Rivierre nails from France are a staple in our workshop. They hold better than any other manufactured nail we’ve used, and they look good, to boot. We order them almost every other month – Megan uses tons of them in her tool chest classes.
But lately the supply has been drying up.
Several readers have contacted us about the shortage. Is Lee Valley discontinuing them? Is the factory kaput? We sent messages to both the nail factory in France and Robin Lee, the head of Lee Valley Tools, to see if we could find out.
We haven’t heard back from Rivierre, but Robin Lee responded immediately (as he always does).
“We WANT to buy (the nails)….but can’t…. still trying!” Robin wrote in an email. “Probably best to not count on us for supply at this time!”
Robin explained that the Lee Valley buyers had been unable to get in touch with the Rivierre factory for some time and were then forced to discontinue them in early 2022. They finally heard back from the factory in October and were told that Rivierre had shut down for a while but was looking to reopen.
But since that message, Rivierre has gone silent again.
Robin says they will continue to try to reestablish the supply of nails between Rivierre and Lee Valley.
Until then, keep your fingers crossed and let’s all hope that Rivierre (founded in 1888) gets to its second centennial.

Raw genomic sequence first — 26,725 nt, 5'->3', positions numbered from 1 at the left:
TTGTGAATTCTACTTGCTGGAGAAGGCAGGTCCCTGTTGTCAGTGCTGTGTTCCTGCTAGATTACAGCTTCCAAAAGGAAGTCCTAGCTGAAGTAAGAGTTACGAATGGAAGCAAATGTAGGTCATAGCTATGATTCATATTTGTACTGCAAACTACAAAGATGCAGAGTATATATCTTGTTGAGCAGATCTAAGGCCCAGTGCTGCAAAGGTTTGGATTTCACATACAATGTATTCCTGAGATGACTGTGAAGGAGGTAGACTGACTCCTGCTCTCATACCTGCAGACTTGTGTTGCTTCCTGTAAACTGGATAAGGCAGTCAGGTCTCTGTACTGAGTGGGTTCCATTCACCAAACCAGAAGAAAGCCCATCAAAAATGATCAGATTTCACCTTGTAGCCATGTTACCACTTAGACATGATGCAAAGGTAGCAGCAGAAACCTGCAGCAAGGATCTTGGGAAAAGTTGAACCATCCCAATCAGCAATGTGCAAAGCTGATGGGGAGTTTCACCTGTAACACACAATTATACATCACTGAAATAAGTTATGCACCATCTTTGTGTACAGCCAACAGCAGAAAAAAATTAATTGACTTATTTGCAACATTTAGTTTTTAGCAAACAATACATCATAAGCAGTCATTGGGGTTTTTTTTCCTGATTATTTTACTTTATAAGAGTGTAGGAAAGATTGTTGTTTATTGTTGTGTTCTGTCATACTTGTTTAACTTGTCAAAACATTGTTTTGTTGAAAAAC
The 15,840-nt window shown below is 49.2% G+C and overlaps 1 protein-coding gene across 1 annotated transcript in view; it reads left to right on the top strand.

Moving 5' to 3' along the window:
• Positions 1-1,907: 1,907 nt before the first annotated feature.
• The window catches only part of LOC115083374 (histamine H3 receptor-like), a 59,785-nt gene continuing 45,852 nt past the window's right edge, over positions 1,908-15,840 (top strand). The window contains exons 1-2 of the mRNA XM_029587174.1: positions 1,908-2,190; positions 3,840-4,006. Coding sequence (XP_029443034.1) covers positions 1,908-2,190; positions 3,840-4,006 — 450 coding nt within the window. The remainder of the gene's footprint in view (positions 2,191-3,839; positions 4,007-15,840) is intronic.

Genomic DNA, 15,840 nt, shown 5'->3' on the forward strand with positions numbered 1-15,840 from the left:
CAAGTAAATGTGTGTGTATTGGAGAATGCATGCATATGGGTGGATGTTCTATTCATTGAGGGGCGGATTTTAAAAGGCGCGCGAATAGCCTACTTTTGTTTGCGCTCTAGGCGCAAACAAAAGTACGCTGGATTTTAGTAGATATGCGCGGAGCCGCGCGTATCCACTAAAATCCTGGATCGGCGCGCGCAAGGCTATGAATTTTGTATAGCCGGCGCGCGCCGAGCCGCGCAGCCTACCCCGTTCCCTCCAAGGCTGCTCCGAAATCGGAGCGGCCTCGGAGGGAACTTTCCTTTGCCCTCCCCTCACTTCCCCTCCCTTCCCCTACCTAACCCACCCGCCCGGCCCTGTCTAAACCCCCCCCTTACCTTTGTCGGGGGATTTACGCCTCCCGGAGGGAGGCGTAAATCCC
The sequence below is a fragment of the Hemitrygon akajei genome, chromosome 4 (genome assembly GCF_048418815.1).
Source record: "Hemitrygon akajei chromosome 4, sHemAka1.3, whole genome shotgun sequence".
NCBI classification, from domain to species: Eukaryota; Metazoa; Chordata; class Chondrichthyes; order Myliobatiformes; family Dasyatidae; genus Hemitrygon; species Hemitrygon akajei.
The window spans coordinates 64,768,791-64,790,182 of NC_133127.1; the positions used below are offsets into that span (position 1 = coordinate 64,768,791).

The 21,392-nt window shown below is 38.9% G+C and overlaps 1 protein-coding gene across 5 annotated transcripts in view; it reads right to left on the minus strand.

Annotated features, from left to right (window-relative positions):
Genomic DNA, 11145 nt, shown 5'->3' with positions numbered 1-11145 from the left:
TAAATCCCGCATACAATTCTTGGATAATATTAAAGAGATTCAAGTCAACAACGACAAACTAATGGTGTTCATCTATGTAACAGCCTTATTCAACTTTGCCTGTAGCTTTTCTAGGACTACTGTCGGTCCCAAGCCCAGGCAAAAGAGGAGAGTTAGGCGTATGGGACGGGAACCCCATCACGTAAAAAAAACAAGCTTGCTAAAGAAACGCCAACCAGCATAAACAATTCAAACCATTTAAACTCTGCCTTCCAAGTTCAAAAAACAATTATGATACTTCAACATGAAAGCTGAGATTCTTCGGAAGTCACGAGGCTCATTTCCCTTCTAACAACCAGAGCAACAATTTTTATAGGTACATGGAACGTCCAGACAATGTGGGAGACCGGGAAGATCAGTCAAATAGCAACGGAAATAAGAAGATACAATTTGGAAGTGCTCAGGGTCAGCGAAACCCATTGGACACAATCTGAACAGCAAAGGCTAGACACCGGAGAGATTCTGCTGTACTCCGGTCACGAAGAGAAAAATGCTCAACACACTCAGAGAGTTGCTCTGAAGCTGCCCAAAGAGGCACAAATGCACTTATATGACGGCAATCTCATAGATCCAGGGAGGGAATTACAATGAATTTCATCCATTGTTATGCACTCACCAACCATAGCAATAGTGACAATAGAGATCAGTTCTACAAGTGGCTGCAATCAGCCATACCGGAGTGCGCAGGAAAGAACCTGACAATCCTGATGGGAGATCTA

This summer we decided to redesign our bench square to make it more useful, and this is the result. The original was modeled after the square shown in “l’Art du menuisier” by A.J. Roubo. This new one is modeled on an even older European tool that marks and measures 30°, 45°, 60° and 90°.
Unlike originals, which were typically made of walnut, our version has Baltic birch blades and a maple stock. This makes the tool almost immune to seasonal humidity changes so it will stay accurate for years to come. Because of the laminated construction of the blade, the pointy tips are quite strong (we threw one to the concrete several times to prove this).
The angles on the tool are perfect, thanks to the fact that we laser-cut the blades. Then the squares are further trued when the maple stock is trimmed on a dedicated fixture.